As to whether the project has met its goals, the Education Ministry has never examined that claim — in part because few goals were ever defined for the project.
The 2009 comptroller’s report revealed that the Education Ministry had never bothered to evaluate the project. The only data it has on the program come from studies commissioned by the Michael Project itself (which found, of course, that its performance was most impressive).
The only study the ministry began on the project took place in 2001 and was abandoned in the middle. At no point did Education Ministry officials or the ministry’s tender-exemption committee require the study’s completion as a condition for continued funding. When the state comptroller asked the head of the education and welfare department why no assessment studies had been carried out, the head of the department answered that he had no need for such studies since “my professionalism and extensive experience give me the authority to draw my own conclusions.”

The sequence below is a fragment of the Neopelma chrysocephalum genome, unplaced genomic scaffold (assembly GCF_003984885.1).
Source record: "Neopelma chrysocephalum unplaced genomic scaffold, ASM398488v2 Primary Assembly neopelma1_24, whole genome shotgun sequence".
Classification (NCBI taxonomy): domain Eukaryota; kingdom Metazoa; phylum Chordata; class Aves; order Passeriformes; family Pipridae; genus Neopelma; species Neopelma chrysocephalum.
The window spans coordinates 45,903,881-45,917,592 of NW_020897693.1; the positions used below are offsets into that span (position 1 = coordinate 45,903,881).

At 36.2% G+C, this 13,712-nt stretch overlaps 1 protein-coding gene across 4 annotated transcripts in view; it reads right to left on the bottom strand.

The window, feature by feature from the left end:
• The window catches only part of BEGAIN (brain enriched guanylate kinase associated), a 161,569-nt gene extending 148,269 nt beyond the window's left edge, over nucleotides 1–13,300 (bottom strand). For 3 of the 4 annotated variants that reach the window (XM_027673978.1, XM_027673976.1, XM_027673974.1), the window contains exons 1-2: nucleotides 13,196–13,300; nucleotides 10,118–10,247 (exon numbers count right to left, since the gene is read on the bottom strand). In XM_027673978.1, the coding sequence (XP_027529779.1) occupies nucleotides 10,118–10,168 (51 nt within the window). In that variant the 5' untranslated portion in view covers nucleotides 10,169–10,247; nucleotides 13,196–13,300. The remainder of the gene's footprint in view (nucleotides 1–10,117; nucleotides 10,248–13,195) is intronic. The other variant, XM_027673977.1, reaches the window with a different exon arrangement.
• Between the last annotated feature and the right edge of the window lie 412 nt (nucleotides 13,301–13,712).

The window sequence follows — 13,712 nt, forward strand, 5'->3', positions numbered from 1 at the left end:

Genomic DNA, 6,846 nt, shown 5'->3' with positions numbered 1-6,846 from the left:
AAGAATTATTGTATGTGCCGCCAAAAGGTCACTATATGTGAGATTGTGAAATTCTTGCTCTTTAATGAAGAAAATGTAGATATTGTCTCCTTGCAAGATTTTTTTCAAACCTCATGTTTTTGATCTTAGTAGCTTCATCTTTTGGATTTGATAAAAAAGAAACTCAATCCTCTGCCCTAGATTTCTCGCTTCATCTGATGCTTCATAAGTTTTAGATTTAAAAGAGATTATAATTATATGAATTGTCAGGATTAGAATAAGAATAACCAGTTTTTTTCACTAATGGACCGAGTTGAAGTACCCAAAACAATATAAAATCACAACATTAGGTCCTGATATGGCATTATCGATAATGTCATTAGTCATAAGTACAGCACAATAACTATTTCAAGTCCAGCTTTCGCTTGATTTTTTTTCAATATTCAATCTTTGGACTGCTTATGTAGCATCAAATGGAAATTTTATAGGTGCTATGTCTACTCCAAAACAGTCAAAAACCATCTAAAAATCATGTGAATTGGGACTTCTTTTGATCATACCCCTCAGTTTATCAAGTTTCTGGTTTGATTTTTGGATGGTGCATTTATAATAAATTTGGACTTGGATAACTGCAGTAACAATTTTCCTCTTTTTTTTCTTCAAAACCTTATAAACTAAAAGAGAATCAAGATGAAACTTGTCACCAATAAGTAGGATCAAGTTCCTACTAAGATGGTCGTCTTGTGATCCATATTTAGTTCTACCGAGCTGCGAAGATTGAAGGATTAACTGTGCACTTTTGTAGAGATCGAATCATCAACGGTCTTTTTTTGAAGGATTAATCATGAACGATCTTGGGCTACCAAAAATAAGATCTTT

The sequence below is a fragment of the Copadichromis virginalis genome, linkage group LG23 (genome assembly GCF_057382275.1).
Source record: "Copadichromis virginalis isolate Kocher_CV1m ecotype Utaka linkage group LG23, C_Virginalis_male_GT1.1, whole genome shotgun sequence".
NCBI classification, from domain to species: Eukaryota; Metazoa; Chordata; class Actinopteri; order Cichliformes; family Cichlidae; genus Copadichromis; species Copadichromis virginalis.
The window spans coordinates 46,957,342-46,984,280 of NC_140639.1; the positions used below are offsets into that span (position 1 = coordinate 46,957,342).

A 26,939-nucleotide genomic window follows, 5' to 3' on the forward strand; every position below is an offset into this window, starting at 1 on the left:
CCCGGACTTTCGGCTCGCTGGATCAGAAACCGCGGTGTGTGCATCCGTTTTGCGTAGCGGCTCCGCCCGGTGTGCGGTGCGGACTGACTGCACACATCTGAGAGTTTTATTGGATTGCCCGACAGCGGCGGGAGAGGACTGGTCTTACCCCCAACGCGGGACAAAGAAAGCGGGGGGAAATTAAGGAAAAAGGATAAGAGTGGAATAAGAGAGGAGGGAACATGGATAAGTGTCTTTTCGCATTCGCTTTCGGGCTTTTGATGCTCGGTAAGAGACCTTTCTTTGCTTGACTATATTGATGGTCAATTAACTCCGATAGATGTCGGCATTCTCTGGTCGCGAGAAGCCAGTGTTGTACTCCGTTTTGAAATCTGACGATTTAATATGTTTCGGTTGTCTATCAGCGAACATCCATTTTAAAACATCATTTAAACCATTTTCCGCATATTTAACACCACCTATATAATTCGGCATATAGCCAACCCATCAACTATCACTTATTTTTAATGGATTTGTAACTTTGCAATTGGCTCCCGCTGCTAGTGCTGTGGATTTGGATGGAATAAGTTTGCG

It turns out that the Michael Project was not meeting the only two goals that had been set for it.
First, under the requirements of the education and welfare department, 60 percent of the students in the project were supposed to be from socioeconomically disadvantaged background. But the state comptroller found that was only the case in one-third of the classes.
Second, and worse, the project’s dropout rates were high. The education and welfare department agreed to a 25-percent dropout rate, but the actual rate reached 40 percent. Let us bear in mind that the department’s main goal is to prevent disadvantaged students from dropping out of school.
Strict disciplinary requirements